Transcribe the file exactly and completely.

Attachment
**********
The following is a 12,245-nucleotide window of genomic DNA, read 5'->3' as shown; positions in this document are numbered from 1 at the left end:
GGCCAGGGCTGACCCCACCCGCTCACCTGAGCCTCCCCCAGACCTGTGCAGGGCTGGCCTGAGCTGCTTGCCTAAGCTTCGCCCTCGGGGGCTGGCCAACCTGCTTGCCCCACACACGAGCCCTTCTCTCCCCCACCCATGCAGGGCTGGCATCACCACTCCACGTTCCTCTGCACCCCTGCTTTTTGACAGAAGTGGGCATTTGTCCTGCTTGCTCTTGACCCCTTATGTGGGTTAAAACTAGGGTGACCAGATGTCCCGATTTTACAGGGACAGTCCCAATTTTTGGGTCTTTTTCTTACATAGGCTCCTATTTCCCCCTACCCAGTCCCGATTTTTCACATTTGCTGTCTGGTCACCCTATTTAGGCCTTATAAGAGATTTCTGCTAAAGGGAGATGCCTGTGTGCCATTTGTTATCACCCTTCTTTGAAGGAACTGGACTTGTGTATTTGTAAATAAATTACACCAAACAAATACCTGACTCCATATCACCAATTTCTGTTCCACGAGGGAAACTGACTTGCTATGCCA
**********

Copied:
The following is a 12,245-nucleotide window of genomic DNA, read 5'->3' as shown; positions in this document are numbered from 1 at the left end:
GGCCAGGGCTGACCCCACCCGCTCACCTGAGCCTCCCCCAGACCTGTGCAGGGCTGGCCTGAGCTGCTTGCCTAAGCTTCGCCCTCGGGGGCTGGCCAACCTGCTTGCCCCACACACGAGCCCTTCTCTCCCCCACCCATGCAGGGCTGGCATCACCACTCCACGTTCCTCTGCACCCCTGCTTTTTGACAGAAGTGGGCATTTGTCCTGCTTGCTCTTGACCCCTTATGTGGGTTAAAACTAGGGTGACCAGATGTCCCGATTTTACAGGGACAGTCCCAATTTTTGGGTCTTTTTCTTACATAGGCTCCTATTTCCCCCTACCCAGTCCCGATTTTTCACATTTGCTGTCTGGTCACCCTATTTAGGCCTTATAAGAGATTTCTGCTAAAGGGAGATGCCTGTGTGCCATTTGTTATCACCCTTCTTTGAAGGAACTGGACTTGTGTATTTGTAAATAAATTACACCAAACAAATACCTGACTCCATATCACCAATTTCTGTTCCACGAGGGAAACTGACTTGCTATGCCA